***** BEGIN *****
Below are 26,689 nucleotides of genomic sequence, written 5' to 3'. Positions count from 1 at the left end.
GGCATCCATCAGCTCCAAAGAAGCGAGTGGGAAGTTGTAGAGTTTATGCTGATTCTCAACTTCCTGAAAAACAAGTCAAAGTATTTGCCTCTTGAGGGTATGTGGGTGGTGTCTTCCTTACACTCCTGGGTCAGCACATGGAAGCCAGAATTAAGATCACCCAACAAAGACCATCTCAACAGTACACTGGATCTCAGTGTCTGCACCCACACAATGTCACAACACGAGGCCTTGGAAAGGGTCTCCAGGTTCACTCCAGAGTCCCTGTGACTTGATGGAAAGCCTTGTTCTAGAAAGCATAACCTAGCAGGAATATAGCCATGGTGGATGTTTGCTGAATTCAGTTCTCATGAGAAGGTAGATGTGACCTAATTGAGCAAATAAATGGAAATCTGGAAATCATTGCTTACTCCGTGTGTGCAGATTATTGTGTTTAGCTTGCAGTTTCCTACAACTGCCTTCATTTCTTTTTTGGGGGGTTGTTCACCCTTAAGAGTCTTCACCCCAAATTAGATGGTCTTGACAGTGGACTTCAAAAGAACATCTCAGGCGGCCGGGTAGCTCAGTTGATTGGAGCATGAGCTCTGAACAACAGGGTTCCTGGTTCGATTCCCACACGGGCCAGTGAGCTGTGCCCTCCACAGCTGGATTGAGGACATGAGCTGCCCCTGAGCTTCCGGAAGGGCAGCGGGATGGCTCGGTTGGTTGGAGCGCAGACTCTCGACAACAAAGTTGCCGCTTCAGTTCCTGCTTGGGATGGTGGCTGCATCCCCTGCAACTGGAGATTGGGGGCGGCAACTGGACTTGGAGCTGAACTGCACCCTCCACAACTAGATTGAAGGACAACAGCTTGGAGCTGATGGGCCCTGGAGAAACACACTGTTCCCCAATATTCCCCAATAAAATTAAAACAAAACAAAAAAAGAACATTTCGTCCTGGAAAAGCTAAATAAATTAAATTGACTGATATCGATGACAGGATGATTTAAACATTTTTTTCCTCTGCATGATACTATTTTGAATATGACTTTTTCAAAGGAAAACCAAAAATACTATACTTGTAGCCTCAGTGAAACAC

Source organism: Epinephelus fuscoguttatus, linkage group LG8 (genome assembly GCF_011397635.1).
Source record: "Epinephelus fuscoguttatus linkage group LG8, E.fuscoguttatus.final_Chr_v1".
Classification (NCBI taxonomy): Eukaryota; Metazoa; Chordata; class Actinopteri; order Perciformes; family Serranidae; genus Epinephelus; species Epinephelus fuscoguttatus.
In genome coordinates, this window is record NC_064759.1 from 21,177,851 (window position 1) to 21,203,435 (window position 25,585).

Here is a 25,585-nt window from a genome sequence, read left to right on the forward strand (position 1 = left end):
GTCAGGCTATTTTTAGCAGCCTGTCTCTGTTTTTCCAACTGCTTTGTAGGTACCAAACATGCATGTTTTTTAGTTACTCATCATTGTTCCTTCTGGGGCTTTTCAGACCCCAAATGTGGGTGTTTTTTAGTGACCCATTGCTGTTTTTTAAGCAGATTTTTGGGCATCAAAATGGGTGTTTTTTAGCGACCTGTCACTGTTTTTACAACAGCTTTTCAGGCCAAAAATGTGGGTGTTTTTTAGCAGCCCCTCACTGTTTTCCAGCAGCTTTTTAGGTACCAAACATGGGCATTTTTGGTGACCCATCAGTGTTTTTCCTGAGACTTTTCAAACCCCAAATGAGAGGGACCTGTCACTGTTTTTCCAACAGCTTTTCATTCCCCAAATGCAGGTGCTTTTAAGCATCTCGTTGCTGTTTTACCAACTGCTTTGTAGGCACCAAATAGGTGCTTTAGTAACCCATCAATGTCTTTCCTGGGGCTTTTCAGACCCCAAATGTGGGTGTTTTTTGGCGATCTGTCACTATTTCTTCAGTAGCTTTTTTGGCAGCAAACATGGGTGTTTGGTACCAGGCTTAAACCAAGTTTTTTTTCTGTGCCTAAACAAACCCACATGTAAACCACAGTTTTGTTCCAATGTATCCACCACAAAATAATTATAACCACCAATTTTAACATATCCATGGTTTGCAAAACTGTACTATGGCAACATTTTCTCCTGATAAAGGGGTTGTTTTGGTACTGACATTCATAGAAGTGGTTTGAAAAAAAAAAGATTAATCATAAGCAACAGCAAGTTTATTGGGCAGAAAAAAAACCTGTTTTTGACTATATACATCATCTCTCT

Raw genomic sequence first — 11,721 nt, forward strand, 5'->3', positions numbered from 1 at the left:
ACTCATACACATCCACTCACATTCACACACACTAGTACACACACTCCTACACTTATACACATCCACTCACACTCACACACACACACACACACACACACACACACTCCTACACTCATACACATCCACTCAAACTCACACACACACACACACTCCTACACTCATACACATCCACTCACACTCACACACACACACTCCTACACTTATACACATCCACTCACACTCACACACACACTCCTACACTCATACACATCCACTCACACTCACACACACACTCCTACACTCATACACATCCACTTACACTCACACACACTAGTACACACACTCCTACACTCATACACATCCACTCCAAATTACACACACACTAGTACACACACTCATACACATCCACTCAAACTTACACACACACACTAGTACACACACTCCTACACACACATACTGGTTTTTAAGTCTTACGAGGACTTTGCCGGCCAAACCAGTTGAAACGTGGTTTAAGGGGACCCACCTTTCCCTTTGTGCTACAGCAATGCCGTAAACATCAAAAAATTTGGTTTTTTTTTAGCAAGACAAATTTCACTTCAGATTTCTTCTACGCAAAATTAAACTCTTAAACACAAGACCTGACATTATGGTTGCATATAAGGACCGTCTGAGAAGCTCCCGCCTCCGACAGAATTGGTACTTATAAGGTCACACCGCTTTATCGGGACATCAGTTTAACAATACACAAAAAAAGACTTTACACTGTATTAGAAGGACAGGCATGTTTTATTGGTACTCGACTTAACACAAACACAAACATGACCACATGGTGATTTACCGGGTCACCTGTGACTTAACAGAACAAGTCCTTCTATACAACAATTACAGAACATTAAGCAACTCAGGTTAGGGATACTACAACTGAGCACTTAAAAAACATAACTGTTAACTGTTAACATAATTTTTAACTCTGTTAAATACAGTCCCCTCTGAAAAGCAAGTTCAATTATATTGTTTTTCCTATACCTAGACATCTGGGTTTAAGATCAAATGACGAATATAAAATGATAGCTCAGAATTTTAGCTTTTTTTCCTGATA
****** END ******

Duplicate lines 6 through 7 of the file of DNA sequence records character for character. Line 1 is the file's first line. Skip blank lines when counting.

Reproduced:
In genome coordinates, this window is record NC_064759.1 from 21,177,851 (window position 1) to 21,203,435 (window position 25,585).

Here is a 25,585-nt window from a genome sequence, read left to right on the forward strand (position 1 = left end):